Rockwell Medical Set to Disrupt Dialysis Treatment With New Drugs, DaVita Deal

5/9/13Follow @XconomyDET

In the late 1990s, Wixom, MI-based Rockwell Medical revolutionized the dialysis industry by being the first to develop, patent, and bring to market a dry acid mixing system for hemodialysis concentrate. It eliminated the need for the bulky 55-gallon drums that were the industry standard at the time. Now, CEO Rob Chioini believes the company is prepared to disrupt the market again with a product that will significantly decrease the need for expensive erythropoietin stimulating agents (ESAs), drugs that treat anemia in kidney dialysis patients.

Currently in Phase 3 trials nearing completion, Rockwell’s drug Soluble Ferric Pyrophosphate (SFP) is an iron salt administered to dialysis patients through dialysate to replace the iron lost during dialysis. Chioini says once in the dialysate, SFP enters the bloodstream and binds to apo-transferrin before being taken to the bone marrow, mimicking the way dietary iron is processed in the human body. Compare that to the current method, where the iron is injected into dialysis lines encased in a carbohydrate shell. That iron must go through the liver, causing a potentially adverse effect if too many carbohydrates build up in the liver.

In February, Rockwell released data from a nine-month study in the United States that randomized 108 patients equally to dialysate containing SFP-iron versus conventional dialysate. The study found that SFP reduced the need for ESAs like Amgen’s epoetin alfa (Epogen) during hemodialysis by 37.1 percent. On May 19, Rockwell will present the results of the study at the prestigious European Renal Association – European Dialysis and Transplant Association Congress in Istanbul.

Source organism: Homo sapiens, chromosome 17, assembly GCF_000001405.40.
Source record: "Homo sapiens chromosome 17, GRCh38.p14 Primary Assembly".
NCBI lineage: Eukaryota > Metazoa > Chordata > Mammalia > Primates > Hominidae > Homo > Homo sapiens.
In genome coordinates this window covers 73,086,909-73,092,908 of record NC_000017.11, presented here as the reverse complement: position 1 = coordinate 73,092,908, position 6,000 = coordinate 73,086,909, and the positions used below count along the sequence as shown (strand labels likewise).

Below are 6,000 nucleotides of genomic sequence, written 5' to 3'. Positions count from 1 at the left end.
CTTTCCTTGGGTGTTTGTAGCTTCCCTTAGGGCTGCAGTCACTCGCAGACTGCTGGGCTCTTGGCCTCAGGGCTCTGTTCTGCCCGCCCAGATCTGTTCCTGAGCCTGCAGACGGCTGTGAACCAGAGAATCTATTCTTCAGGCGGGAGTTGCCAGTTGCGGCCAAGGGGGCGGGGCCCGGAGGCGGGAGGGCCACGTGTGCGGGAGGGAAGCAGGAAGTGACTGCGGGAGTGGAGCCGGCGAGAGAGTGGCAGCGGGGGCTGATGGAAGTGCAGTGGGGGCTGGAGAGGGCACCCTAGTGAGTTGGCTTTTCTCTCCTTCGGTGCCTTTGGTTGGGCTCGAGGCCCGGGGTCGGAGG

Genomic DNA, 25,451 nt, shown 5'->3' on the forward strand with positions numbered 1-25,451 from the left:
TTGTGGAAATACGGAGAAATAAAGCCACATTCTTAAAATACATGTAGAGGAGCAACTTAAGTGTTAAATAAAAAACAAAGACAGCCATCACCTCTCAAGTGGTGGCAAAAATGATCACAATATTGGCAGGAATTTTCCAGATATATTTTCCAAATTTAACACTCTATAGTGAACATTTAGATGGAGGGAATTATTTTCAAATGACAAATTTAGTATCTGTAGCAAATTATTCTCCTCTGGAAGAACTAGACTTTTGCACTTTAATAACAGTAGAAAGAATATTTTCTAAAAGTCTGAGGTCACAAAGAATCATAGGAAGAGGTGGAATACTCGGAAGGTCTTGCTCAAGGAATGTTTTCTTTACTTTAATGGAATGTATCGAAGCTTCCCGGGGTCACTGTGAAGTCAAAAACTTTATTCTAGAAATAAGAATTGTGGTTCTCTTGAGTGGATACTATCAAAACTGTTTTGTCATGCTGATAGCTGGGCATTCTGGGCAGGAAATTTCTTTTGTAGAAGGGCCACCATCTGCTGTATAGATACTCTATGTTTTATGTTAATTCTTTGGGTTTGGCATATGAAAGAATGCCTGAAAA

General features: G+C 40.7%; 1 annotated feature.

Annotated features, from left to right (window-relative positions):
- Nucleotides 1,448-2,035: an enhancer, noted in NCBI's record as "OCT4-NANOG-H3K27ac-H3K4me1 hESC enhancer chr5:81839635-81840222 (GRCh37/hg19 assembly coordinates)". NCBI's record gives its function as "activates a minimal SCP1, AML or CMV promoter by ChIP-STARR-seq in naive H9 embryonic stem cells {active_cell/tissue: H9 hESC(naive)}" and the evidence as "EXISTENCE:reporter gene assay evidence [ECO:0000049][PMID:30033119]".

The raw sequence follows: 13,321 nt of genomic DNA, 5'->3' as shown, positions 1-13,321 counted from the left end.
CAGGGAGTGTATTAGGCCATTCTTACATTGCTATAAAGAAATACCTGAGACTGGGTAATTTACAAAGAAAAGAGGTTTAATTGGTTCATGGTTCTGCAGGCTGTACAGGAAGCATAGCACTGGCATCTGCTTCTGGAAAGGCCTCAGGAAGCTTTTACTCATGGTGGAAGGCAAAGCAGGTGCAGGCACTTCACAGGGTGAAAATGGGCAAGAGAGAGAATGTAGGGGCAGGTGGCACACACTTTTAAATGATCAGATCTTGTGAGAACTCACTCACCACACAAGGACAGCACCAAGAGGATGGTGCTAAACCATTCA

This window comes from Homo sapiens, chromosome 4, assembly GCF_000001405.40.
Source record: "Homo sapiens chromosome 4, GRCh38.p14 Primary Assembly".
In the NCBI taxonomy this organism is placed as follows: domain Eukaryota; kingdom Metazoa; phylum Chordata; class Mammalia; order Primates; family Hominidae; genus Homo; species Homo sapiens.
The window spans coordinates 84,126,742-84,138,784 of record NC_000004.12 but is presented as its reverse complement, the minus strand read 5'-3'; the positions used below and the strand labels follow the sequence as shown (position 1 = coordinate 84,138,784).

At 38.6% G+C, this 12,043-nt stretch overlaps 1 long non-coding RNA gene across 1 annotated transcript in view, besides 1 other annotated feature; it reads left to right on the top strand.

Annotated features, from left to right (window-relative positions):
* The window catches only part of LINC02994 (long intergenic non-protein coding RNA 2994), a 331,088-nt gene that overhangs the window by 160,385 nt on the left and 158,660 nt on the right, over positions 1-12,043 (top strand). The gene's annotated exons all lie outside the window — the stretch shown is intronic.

Rockwell is also preparing to launch Calcitriol, an FDA-approved generic drug to treat secondary hyperparathyroidism in dialysis patients. Calcitriol’s active ingredient is vitamin D, which Chioini says is one of the three main drugs used in dialysis along with epoetin alfa and intravenous iron.

Representing a combined $950 million market, Chioini believes SFP and Calcitriol will be game changers for Rockwell Medical. In 2011, the government changed its reimbursement rules. Before 2011, dialysis centers would receive a payment for the dialysis treatment and then an additional payment reimbursing the clinic for the drugs used. As a result, Chioini says, providers used the most expensive drugs possible to bump up the reimbursement amount. Now, the government gives one lump payment to cover everything. “That’s very beneficial for Rockwell because both of our drugs lower costs,” he adds. “We expect to do really well.”

Chioini is also feeling confident because of a national product supply deal Rockwell announced this week with DaVita, one of the nation’s largest dialysis providers. Covering a five-year period, it will significantly increase the number of DaVita dialysis centers using Rockwell products.

As Rockwell waits for the Phase 3 clinical trials to be completed—one finishes this month, while the other one wraps in August—Chioini says the company is ready for all it has invested in bringing these products to market to pay off. “We’re moving along, ready for the next big event to occur,” he says.

Sarah Schmid is the editor of Xconomy Detroit. You can reach her at 313-570-9823 or sschmid@xconomy.com. Follow @XconomyDET

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